All of the hard work and effort we put into overhauling our processes ensures that the lives of the men and women who operate our machines are safeguarded, and that our products are safe and effective for communities all over the world who benefit from them.
It is an incredibly important aspect of the work we do – but the quality of our processes needs to be a given, not the point of what we do.
At iBASEt, we designed Solumina to help make quality assurance an actual assurance. Our seamless quality management system / software solution increases collaboration and communication between all levels of operation, and automates many tasks such as document traceability, work instructions, supplier chain quality assurance and inspection requirements. The purpose of this is to enable every member of MRE, MRO and Quality Assurance shops everywhere to, from time to time, raise their eyes from the endless succession of inspection checklists and see the big picture.
This is where innovation lives – spending some time imagining how the world could be a better place. This is where employee morale and satisfaction comes from – knowing that your own creativity could help not just to improve some abstract process that lives in a book of work instructions, but could assist in building a tighter bolt assembly group, a more efficient fuel sump, a sturdier engine mount for a product that has real impact on billions of people all over the world.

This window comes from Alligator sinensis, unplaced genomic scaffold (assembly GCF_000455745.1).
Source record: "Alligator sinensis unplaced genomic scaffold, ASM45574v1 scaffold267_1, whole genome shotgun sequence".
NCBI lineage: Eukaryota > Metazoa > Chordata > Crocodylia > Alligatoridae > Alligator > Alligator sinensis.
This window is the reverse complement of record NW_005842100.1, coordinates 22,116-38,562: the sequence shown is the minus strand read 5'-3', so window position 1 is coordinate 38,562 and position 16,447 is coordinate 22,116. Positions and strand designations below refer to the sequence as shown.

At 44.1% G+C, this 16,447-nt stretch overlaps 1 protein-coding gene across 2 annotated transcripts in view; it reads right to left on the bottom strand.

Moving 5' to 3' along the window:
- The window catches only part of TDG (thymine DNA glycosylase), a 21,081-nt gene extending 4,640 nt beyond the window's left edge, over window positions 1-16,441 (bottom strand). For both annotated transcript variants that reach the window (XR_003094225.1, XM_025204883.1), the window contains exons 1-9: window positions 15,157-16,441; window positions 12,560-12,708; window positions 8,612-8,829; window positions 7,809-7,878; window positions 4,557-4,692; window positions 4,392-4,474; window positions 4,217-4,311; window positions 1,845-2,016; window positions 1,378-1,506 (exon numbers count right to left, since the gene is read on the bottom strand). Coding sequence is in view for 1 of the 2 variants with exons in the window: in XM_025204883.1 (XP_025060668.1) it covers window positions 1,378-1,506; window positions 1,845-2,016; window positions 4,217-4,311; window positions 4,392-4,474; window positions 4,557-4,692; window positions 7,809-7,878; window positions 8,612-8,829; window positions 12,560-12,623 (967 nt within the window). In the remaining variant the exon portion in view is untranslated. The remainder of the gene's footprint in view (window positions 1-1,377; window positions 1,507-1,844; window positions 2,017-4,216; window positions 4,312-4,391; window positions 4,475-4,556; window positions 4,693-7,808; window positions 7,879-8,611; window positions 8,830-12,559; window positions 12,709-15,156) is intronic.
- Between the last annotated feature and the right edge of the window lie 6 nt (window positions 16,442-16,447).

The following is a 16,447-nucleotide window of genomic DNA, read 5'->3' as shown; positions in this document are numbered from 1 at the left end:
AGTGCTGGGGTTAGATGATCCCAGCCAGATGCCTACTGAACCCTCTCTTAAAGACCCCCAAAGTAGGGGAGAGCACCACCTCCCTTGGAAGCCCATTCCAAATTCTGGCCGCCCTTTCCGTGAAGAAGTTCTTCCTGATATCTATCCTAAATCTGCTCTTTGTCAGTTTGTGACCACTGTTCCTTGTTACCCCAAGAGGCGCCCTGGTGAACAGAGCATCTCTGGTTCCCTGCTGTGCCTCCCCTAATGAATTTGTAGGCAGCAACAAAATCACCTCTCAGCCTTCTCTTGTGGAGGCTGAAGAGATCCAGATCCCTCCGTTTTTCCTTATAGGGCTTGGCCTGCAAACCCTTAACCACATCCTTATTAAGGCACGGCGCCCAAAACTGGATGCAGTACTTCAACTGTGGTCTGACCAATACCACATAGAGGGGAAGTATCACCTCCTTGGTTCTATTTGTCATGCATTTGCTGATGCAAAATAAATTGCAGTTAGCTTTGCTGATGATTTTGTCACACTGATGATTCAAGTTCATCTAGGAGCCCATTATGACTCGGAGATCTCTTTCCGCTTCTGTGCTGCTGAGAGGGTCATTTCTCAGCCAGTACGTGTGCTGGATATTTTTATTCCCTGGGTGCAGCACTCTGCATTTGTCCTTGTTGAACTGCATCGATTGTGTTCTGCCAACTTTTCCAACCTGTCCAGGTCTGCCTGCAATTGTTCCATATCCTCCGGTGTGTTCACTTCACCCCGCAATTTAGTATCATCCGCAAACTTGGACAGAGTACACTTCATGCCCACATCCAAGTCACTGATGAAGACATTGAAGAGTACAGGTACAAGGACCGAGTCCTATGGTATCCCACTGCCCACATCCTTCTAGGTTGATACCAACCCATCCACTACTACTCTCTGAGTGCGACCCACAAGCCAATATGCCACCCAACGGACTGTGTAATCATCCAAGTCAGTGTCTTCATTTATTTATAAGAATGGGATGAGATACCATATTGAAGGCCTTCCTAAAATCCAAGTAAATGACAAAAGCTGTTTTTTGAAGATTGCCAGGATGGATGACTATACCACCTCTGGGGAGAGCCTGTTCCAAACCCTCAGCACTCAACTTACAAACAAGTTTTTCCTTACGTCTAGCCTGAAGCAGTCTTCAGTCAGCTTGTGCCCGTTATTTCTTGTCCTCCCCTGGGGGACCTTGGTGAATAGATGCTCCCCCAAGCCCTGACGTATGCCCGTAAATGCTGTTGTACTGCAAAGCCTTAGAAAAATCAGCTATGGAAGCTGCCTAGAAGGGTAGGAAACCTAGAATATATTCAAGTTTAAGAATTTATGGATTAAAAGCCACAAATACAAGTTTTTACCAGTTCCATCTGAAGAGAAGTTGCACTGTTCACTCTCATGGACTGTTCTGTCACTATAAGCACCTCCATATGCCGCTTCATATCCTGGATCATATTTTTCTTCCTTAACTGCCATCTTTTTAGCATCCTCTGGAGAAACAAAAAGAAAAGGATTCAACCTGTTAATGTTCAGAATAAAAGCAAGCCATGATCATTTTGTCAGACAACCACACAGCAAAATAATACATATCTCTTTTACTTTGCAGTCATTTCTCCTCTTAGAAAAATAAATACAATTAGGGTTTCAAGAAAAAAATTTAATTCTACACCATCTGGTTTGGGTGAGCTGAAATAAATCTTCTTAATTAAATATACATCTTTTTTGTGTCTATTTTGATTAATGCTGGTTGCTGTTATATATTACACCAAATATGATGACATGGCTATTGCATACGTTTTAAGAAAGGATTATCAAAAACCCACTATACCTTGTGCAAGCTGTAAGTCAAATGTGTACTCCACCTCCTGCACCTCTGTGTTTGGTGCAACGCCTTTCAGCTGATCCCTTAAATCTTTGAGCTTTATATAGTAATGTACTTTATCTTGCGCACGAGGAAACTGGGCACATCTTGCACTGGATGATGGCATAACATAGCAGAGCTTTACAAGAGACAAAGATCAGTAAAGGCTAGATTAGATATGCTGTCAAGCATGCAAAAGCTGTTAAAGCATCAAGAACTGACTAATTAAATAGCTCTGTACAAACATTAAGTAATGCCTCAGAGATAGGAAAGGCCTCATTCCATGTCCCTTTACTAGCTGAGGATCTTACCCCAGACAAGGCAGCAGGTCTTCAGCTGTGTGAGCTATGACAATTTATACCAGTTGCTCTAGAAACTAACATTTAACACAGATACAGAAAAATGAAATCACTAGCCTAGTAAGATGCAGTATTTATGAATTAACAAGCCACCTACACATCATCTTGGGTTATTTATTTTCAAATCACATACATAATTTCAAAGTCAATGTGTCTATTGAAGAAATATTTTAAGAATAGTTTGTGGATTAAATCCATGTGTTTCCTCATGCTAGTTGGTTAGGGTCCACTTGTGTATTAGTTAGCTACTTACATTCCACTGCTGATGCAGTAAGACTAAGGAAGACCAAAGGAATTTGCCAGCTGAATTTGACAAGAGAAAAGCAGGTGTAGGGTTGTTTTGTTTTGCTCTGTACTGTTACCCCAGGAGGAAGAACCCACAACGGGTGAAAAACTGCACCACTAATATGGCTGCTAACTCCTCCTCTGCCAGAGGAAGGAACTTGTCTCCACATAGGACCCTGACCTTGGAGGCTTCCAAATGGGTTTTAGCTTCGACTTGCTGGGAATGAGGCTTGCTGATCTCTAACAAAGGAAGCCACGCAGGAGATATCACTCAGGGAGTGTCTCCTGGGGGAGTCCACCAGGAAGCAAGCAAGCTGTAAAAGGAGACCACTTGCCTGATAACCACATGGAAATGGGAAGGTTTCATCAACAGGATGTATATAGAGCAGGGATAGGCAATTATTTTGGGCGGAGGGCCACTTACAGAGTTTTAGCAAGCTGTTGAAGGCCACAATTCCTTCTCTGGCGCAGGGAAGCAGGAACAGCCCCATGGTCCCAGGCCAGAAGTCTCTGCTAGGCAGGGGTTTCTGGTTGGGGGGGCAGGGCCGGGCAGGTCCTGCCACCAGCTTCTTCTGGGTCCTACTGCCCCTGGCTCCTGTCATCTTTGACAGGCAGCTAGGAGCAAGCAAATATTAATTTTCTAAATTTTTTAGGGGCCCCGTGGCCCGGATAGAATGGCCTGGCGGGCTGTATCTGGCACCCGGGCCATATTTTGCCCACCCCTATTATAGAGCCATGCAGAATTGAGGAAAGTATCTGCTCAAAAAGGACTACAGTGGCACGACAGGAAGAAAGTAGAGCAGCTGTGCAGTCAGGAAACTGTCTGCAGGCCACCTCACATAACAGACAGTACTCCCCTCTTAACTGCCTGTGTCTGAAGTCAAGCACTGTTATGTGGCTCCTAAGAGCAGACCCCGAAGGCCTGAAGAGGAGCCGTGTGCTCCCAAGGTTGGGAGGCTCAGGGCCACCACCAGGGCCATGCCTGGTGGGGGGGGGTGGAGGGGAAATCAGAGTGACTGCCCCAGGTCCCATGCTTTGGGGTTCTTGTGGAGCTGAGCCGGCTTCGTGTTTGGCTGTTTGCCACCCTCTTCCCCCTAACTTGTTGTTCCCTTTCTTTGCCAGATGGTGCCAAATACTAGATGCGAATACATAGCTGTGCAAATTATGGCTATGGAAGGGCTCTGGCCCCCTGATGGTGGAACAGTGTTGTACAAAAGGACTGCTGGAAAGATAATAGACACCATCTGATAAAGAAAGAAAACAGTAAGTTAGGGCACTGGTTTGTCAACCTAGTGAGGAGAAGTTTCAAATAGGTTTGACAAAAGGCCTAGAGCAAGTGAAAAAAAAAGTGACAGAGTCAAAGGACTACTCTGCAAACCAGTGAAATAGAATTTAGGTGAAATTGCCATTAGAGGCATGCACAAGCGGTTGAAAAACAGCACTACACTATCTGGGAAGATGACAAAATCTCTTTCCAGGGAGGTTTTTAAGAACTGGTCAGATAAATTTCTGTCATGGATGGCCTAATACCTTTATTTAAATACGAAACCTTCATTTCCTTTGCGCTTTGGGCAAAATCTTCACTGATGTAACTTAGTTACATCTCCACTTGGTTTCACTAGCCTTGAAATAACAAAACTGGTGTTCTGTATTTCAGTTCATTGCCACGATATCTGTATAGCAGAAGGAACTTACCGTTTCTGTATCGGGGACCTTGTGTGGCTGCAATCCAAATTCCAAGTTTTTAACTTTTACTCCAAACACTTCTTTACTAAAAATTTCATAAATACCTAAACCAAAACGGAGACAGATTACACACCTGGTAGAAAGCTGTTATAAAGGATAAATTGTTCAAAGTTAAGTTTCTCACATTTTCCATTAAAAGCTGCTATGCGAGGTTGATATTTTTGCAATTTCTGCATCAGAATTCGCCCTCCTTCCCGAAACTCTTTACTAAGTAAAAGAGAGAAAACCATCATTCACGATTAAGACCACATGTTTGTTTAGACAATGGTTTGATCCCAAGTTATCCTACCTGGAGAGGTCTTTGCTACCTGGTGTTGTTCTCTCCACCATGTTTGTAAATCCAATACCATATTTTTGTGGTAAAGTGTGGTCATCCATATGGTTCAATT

This is how a good company becomes great – when each of its employees, from the newest mechanic on the shop floor to the president of operations – has the ability, resources and environment to actualize their full potential.
Complacency Kills So Guard Against It
Of course, no matter how much technology progresses, quality will never become automatic – it will always be something to continually improve, and to vigilantly maintain, day in and day out. Complacency will always be the enemy of progress. But with Solumina, your outfit won’t waste time and effort on processes that can be automated – and will gain the space and the perspective to avoid the quality trap and keep your eyes on what really matters.
- iBASEt Extends the Digital Thread with Release of iBASEt PLM Connector - June 18, 2018
- Benefits of Adopting the Digital Thread - November 10, 2017
- Benefits of Dock to Stock (DTS) Programs for Complex Discrete Manufacturers - February 13, 2017
- Why a Quality Management System Isn’t Enough to Satisfy 21 CFR Part 820 and Part 11 - January 3, 2017
- Why Medical Manufacturers Need Manufacturing Operations Management (MOM) - December 15, 2016
- Does Your MES Support Effective Product Genealogy for Medical Device Manufacturing? - October 6, 2016
- Achieve Cradle-to-Grave Bi-Directional Traceability with Best-of-Breed MOM - July 15, 2016
- A Better Approach to Maintaining Device History Records - March 1, 2016
- Solumina Deployed by BAE Systems to Achieve Operational Excellence - February 3, 2016
- New Acronyms from the FDA: UDI and GUDID - January 28, 2016